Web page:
Hatheway House facts for kids
U.S. Historic district
|Location||55 S. Main St., Suffield, Connecticut|
|Area||less than one acre|
|Part of||Suffield Historic District (ID79003750)|
|NRHP reference No.||75001934|
Quick facts for kidsSignificant dates
|Added to NRHP||August 6, 1975|
|Designated CP||September 25, 1979|
The Hatheway House, also known as the Phelps-Hatheway House & Garden is a historic house museum at 55 South Main Street in Suffield, Connecticut. The sprawling house has sections built as early as 1732, with significant alterations made in 1795 to a design by Asher Benjamin for Oliver Phelps, a major land speculator. The house provides a window into a wide variety of 18th-century home construction methods. It is now maintained by Connecticut Landmarks, and is open seasonally between May and October. It was listed on the National Register of Historic Places in 1975.
Description and history
The Hatheway House is located in the village center of Suffield, on the west side of South Main Street, south of its junction with Bridge Street. It is a sprawling multi-section wood frame structure, with a 2-1/2 story five-bay central block flanked on the north by a 2-1/2 story three-bay section and on the left by a 1-1/2 story ell. Each section is covered by gambrel roof and is sheathed in wooden clapboards. The center block, built in 1762, has a large central chimney, and its interior is finished with high-quality Georgian woodwork. The southern ell is an older structure with simple finishes, and may date as far back as 1732. The northern addition was added in 1795. The main entrance is at the center of the main block, sheltered by a Doric portico designed by Asher Benjamin and added in 1795. Outbuildings on the property include a carriage house and barn, both 19th-century structures.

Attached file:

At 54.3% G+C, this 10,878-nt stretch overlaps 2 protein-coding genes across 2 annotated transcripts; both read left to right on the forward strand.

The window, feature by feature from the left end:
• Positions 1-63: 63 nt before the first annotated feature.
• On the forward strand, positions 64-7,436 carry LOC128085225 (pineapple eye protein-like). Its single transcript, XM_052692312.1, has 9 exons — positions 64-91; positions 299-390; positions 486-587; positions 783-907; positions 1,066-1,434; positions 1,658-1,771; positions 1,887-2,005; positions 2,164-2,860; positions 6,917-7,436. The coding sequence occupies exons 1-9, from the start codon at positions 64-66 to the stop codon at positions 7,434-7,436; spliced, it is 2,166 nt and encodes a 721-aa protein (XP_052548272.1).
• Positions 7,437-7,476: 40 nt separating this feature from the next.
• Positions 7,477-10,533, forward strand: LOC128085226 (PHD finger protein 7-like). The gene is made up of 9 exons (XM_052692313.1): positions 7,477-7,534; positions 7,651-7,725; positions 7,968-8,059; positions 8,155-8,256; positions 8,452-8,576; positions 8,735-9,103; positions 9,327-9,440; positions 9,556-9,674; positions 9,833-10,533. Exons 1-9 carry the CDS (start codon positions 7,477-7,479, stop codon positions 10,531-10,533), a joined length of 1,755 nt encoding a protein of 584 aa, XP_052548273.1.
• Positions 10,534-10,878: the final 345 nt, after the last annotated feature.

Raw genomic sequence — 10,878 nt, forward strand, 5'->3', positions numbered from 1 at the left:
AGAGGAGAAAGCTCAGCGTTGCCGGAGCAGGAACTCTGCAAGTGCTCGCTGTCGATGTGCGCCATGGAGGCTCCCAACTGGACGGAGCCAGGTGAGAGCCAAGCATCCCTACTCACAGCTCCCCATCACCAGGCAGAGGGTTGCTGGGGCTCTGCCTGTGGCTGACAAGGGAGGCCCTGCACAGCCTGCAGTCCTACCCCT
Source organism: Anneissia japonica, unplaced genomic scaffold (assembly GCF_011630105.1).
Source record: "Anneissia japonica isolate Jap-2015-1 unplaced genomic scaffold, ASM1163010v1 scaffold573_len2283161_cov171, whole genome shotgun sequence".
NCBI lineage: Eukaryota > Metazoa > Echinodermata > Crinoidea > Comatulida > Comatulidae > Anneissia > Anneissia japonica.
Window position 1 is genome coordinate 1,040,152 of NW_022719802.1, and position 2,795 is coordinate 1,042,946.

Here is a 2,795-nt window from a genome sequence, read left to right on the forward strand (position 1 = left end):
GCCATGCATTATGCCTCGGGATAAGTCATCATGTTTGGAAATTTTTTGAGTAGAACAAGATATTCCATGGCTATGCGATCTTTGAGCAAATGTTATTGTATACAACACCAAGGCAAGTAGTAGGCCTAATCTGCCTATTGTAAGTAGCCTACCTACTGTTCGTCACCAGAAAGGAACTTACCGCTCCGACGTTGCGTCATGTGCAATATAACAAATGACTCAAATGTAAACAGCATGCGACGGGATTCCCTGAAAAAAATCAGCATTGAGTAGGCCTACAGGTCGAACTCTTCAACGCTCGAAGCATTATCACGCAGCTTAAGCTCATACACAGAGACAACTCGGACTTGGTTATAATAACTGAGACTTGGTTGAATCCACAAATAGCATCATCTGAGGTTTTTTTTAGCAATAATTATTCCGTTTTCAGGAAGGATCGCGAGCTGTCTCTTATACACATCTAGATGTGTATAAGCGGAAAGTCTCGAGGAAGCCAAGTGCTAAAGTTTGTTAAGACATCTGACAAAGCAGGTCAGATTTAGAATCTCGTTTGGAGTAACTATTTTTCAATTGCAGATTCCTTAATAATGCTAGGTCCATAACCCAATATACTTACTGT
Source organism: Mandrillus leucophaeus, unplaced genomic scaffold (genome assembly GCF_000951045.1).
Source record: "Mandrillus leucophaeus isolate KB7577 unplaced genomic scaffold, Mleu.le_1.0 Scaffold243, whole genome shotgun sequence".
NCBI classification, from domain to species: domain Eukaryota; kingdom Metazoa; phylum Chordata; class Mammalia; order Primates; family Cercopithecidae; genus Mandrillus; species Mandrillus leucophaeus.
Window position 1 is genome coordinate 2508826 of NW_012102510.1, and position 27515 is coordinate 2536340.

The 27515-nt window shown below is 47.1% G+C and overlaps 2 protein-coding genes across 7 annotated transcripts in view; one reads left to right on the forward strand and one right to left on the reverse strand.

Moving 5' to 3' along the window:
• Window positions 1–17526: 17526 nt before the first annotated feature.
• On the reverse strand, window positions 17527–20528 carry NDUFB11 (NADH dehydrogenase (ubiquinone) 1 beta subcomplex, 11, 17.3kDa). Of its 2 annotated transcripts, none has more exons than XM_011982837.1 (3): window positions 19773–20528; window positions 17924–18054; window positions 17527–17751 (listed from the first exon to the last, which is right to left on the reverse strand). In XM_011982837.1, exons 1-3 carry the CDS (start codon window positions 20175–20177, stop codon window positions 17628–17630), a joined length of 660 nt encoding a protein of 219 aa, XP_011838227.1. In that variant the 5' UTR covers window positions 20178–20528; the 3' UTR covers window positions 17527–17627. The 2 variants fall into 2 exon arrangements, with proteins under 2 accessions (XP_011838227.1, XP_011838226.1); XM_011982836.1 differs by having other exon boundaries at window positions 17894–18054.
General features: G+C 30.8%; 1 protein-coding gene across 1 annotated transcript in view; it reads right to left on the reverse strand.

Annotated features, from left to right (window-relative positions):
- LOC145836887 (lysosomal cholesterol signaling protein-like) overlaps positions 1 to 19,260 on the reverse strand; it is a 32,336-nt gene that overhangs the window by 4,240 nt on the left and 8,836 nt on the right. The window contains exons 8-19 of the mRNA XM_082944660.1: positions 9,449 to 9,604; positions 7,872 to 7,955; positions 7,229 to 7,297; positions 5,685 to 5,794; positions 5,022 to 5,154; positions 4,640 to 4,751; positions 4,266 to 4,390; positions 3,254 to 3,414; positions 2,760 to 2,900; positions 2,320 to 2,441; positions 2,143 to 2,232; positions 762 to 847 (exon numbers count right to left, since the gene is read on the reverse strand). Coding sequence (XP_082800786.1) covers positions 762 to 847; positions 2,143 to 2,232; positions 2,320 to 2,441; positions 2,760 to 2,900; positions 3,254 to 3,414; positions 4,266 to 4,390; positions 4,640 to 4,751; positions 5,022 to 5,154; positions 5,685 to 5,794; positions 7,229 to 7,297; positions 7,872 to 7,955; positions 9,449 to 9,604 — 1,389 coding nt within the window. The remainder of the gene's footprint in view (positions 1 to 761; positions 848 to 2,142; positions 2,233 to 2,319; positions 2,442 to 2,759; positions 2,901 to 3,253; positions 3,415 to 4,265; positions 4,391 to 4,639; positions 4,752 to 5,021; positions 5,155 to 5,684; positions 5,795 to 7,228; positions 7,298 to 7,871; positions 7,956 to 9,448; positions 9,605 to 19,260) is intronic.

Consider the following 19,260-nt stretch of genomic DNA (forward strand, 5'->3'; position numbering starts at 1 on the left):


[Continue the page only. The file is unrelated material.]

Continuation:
The main block of the house was built about 1762, probably by Abraham Burbank, and was originally more plainly decorated with a gable roof. Burbank's son Shem sold the house to Oliver Phelps in 1788. Phelps, then already a man of some wealth and sophistication, transformed the house into the mansion it is now. Phelps was a principal in the Phelps and Gorham Purchase of six million acres of land in upstate New York, making him one of the nation's largest landowners. Phelps lived here until 1802, when he moved to Canandaigua, New York, to more closely oversee the development and sale of his holdings.
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